Critical Play: Theme Only Games

For this Critical Play, I played 1 level of Plants vs Zombies and 1 level of Battle Cats. I actually played both of these games what feels like a lifetime ago, back in the early 2010s, and playing them again unearthed nostalgic memories and feelings that were buried deep inside me.

At their core, both PvZ and Battle Cats are tower defense games that require players to balance their field units and economy in order to complete the level. However, the themes of the game are quite different and contribute to vastly different experiences.

Plants vs Zombies

Developer: PopCap Games

Platform: Mobile

Plants vs. Zombies is a game where you must defend your home against a horde of zombies using the power of various garden plants. Players can place defensive plants along a limited number of rows, each of which costs different amounts of the main in-game resource of sun. In terms of fun offered, this game has mainly discovery (of new maps, enemies, and plants) and submission.

Plants vs. Zombies has a fun, clean visual aesthetic that contributes to a diverse experience.

The Battle Cats

Developer: PONOS

Platform: Mobile

The Battle Cats is a delightfully simple free app where you control one of two symmetric home bases on a single lane. Players can purchase different types of cats that steadily walk toward the enemy base, fighting their enemy counterparts on the way there. These are the main interactions of the game; there is much less tactical complexity overall compared to PvZ. This game also showcases discovery-fun and submission-fun in the same vein as PvZ.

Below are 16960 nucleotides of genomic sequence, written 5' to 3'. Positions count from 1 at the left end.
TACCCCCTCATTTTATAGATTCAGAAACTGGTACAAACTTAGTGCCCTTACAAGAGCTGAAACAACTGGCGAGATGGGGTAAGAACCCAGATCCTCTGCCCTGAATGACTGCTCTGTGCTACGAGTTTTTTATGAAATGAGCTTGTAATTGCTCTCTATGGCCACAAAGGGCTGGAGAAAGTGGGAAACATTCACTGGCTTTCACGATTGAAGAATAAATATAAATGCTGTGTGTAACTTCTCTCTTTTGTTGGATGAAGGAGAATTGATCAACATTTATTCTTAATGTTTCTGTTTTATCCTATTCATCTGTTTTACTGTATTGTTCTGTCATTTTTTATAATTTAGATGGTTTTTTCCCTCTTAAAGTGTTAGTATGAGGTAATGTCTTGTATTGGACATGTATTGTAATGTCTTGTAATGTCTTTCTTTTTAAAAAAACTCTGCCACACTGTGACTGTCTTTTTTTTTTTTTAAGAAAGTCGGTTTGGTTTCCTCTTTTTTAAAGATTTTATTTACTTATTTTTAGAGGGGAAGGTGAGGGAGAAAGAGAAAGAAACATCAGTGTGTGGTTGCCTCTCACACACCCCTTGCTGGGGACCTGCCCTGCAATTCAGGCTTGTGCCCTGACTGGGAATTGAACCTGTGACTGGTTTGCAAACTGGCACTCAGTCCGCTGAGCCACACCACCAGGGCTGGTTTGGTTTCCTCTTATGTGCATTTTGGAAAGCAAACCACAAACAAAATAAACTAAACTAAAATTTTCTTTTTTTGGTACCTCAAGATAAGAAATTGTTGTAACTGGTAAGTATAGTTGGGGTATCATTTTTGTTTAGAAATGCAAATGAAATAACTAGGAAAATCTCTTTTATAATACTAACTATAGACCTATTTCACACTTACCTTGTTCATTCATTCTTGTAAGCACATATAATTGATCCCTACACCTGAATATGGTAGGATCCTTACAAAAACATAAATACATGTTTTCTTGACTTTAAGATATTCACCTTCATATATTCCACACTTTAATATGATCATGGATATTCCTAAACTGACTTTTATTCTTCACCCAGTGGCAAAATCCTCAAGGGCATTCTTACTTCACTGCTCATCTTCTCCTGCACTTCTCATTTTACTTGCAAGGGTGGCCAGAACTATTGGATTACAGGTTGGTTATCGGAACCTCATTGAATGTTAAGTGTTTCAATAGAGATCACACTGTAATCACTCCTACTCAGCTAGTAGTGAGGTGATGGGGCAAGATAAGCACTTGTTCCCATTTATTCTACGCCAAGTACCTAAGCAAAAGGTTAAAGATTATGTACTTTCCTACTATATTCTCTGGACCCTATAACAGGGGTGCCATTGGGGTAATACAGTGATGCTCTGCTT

Battle Cats: What even are these things.


While the gameplay loops are quite similar, the theming of each creates vast differences. The artwork and narrative are the greatest contributors to this – PvZ has detailed, cartoony artwork for both the goofy zombies and cutesy plants. Additionally, while the entire idea of plants battling zombies is a little ludicrous, the quality artwork ends up immersing the player into the experience. In contrast, Battle Cats’ art is more reminiscent of what a first grader would doodle while slacking off in class – the titular cats are generally all variations of an amorphous smiling blob with horrific stick legs. The entire narrative premise of the game is also absurd – you are told that these monstrous cats fully conquered the entire human world in the opening sequence. Whereas PvZ immerses the player into a vaguely nonsensical universe, Battle Cats amps this playfulness up to 11 and presents complete absurdity that the player must simply accept.

Overall, I feel that both are presented as fun and mindless tower defense games meant for all ages. Both use bright colors, playful artwork, and upbeat soundtracks to help the player relax and have fun. However, Battle Cats’ lackadaisical theming creates a more extreme version of mindlessness fun, which in some ways makes up for its lack of tactical complexity compared to PvZ.

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